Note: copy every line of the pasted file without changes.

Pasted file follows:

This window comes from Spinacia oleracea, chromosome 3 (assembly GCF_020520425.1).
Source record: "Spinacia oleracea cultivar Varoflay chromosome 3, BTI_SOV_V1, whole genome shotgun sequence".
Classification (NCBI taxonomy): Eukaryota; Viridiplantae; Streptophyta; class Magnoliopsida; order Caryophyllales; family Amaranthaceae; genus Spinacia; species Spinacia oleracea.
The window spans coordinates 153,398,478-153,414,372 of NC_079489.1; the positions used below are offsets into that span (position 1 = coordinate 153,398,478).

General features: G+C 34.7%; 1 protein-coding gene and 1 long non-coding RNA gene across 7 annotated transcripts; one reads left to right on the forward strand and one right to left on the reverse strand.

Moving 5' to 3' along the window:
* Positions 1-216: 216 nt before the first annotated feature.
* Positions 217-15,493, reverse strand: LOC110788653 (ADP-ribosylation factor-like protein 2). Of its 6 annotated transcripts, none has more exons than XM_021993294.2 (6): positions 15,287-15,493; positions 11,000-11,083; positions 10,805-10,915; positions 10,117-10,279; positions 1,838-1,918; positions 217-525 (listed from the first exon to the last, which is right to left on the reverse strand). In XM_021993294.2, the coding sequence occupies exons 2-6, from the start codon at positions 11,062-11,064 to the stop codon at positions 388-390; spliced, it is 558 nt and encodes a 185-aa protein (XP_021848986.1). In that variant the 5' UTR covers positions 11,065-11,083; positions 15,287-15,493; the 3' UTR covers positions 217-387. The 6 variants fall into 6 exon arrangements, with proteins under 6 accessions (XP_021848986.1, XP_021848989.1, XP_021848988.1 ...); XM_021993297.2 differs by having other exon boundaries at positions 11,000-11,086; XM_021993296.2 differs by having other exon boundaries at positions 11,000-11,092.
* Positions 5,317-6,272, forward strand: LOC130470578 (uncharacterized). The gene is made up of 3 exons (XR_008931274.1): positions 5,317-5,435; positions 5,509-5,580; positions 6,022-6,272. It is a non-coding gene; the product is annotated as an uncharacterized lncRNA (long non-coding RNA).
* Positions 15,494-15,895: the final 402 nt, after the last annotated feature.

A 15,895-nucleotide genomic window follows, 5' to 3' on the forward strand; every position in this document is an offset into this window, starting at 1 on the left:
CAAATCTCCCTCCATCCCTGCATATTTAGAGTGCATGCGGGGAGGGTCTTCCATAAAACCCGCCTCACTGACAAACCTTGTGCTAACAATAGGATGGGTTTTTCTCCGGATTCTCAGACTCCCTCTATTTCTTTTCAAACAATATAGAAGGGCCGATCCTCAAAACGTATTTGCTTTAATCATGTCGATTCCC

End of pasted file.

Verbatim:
This window comes from Spinacia oleracea, chromosome 3 (assembly GCF_020520425.1).
Source record: "Spinacia oleracea cultivar Varoflay chromosome 3, BTI_SOV_V1, whole genome shotgun sequence".
Classification (NCBI taxonomy): Eukaryota; Viridiplantae; Streptophyta; class Magnoliopsida; order Caryophyllales; family Amaranthaceae; genus Spinacia; species Spinacia oleracea.
The window spans coordinates 153,398,478-153,414,372 of NC_079489.1; the positions used below are offsets into that span (position 1 = coordinate 153,398,478).

General features: G+C 34.7%; 1 protein-coding gene and 1 long non-coding RNA gene across 7 annotated transcripts; one reads left to right on the forward strand and one right to left on the reverse strand.

Moving 5' to 3' along the window:
* Positions 1-216: 216 nt before the first annotated feature.
* Positions 217-15,493, reverse strand: LOC110788653 (ADP-ribosylation factor-like protein 2). Of its 6 annotated transcripts, none has more exons than XM_021993294.2 (6): positions 15,287-15,493; positions 11,000-11,083; positions 10,805-10,915; positions 10,117-10,279; positions 1,838-1,918; positions 217-525 (listed from the first exon to the last, which is right to left on the reverse strand). In XM_021993294.2, the coding sequence occupies exons 2-6, from the start codon at positions 11,062-11,064 to the stop codon at positions 388-390; spliced, it is 558 nt and encodes a 185-aa protein (XP_021848986.1). In that variant the 5' UTR covers positions 11,065-11,083; positions 15,287-15,493; the 3' UTR covers positions 217-387. The 6 variants fall into 6 exon arrangements, with proteins under 6 accessions (XP_021848986.1, XP_021848989.1, XP_021848988.1 ...); XM_021993297.2 differs by having other exon boundaries at positions 11,000-11,086; XM_021993296.2 differs by having other exon boundaries at positions 11,000-11,092.
* Positions 5,317-6,272, forward strand: LOC130470578 (uncharacterized). The gene is made up of 3 exons (XR_008931274.1): positions 5,317-5,435; positions 5,509-5,580; positions 6,022-6,272. It is a non-coding gene; the product is annotated as an uncharacterized lncRNA (long non-coding RNA).
* Positions 15,494-15,895: the final 402 nt, after the last annotated feature.

A 15,895-nucleotide genomic window follows, 5' to 3' on the forward strand; every position in this document is an offset into this window, starting at 1 on the left:
CAAATCTCCCTCCATCCCTGCATATTTAGAGTGCATGCGGGGAGGGTCTTCCATAAAACCCGCCTCACTGACAAACCTTGTGCTAACAATAGGATGGGTTTTTCTCCGGATTCTCAGACTCCCTCTATTTCTTTTCAAACAATATAGAAGGGCCGATCCTCAAAACGTATTTGCTTTAATCATGTCGATTCCC